Image by Apple
Apple just made my mother’s day, with the release of an updated iPad mini with modern specs. Her iPad mini 2 could no longer run all the apps she wanted, but it made no sense to buy an iPad mini 4, which hadn’t been updated since September 2015. Apple has also introduced a new 10.5-inch iPad Air, which is eerily similar to the now-discontinued 10.5-inch iPad Pro, albeit with a less-capable camera and $150 off the price.
The company made these announcements via a press release, not seeing them as newsworthy enough to warrant a special event and not wanting them to distract from the upcoming special event that’s likely to focus on Apple’s much-rumored video subscription service (see “Four Ways Apple Could Improve Apple Music,” 11 March 2019). Realistically, minimizing these announcements was the right call—the new iPad mini is hugely welcome but merely playing catch up, and the new iPad Air mostly tweaks the 10.5-inch iPad Pro’s specs to better fill out the iPad lineup.
The only minor negative? By reusing the plain iPad mini and iPad Air names, much as it did with last year’s sixth-generation iPad, Apple has made it all the harder to keep track of which iPad model you might have or be talking about. And don’t get us started about the Apple Pencil. But hey, nothing new here—Apple’s product naming seldom makes much sense. These are officially the fifth-generation iPad mini and third-generation iPad Air.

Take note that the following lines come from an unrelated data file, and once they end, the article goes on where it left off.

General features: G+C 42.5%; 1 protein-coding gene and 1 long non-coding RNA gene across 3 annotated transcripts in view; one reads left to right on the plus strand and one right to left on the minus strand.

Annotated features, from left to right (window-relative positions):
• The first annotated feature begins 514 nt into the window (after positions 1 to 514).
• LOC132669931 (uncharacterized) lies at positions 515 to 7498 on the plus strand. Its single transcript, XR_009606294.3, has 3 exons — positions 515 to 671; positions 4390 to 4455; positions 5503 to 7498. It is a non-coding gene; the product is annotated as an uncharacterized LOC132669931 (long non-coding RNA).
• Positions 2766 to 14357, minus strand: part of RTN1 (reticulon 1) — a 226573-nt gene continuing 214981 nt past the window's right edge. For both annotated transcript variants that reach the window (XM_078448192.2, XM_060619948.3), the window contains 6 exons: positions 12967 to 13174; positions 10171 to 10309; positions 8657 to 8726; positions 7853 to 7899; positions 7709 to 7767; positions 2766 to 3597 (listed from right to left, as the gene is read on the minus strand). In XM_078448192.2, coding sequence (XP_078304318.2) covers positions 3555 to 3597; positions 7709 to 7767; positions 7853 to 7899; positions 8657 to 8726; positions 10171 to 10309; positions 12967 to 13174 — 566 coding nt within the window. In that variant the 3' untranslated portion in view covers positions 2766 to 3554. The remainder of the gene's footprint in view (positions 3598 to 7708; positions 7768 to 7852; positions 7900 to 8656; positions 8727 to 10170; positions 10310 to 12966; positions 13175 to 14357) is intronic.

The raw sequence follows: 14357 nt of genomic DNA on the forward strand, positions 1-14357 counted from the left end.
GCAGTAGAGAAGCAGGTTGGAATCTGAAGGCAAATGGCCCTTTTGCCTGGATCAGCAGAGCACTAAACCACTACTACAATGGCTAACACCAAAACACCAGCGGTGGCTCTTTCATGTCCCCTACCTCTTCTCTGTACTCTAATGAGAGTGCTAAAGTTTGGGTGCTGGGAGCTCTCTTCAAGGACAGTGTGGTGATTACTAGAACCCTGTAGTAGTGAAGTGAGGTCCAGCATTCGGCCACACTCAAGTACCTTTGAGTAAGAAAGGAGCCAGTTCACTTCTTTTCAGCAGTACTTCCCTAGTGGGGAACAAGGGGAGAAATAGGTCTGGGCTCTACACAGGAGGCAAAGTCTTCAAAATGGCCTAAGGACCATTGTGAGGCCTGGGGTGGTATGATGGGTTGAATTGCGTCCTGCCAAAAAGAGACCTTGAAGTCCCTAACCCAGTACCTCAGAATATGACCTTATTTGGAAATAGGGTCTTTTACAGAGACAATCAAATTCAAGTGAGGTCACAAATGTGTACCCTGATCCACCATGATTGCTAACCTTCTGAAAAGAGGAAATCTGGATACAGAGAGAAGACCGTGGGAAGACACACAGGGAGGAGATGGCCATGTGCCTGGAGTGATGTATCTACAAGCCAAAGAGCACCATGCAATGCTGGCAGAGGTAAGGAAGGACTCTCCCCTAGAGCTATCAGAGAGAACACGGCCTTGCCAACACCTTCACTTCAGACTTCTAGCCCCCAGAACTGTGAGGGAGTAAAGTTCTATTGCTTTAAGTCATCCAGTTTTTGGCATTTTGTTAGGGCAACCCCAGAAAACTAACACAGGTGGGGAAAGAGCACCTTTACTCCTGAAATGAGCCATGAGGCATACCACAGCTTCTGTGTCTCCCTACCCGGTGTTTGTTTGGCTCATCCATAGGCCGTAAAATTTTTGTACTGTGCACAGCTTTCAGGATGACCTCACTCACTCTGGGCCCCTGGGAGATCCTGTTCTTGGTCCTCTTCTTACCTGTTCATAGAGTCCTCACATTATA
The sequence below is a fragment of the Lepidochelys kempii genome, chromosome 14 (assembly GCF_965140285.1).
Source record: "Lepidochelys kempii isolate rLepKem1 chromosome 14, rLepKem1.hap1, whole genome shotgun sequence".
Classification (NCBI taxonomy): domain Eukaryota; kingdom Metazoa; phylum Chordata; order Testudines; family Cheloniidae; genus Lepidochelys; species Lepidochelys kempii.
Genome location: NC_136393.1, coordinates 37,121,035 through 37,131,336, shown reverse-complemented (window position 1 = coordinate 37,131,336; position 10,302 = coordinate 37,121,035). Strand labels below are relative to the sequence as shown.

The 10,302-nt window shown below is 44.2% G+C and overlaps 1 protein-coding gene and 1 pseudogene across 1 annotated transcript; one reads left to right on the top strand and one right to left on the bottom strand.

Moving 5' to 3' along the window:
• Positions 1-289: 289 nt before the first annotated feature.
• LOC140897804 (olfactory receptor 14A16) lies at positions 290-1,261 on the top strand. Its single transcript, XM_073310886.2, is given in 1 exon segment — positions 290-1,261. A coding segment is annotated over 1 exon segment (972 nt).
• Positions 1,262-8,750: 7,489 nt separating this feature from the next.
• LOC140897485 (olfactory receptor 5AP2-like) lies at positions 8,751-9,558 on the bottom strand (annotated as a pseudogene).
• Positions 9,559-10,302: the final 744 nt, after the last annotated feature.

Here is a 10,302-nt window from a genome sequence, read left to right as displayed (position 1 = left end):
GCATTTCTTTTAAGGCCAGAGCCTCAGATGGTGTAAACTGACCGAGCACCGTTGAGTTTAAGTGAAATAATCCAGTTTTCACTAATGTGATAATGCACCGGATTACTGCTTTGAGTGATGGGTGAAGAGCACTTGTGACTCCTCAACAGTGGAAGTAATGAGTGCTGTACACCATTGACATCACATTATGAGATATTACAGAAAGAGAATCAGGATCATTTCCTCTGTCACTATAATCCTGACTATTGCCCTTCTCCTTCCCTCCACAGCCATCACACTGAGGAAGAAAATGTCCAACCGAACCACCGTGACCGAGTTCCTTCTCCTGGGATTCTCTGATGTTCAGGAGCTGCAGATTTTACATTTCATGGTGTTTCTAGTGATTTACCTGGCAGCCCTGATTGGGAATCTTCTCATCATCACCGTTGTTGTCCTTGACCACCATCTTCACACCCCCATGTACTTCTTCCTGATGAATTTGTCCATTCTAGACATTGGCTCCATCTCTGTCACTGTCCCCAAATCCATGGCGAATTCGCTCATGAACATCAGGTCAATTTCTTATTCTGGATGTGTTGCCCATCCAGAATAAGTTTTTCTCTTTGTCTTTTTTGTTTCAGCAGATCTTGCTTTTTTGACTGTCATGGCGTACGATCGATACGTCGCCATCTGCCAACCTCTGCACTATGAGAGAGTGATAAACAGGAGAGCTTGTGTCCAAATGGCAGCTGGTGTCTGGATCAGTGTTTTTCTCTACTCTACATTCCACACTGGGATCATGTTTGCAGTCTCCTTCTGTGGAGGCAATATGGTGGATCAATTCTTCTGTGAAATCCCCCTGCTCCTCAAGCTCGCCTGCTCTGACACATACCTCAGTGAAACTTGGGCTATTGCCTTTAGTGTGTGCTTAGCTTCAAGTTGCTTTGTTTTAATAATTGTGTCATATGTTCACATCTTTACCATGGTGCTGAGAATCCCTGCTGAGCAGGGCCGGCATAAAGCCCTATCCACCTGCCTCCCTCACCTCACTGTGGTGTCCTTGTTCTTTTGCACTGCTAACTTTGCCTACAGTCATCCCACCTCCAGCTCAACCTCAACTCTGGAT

Fifth-Generation iPad mini Gains A12 Bionic Chip and Apple Pencil Support
After sitting on the iPad mini 4 for over three years, Apple did what many iPad mini fans have been wanting for ages—it brought the diminutive iPad up to snuff with modern-day specs while retaining the same form factor and industrial design, including the Home button with Touch ID. Apple also added Apple Pencil support, extending it across the entire iPad lineup.
At its core, the fifth-generation iPad mini features the latest A12 Bionic chip, which Apple says is three times faster than the iPad mini 4’s A8 chip and provides graphics that are nine times faster. Like 2018’s sixth-generation iPad, the new iPad mini also supports the $99 first-generation Apple Pencil but not the second-generation model that works only with the 2018 iPad Pro models.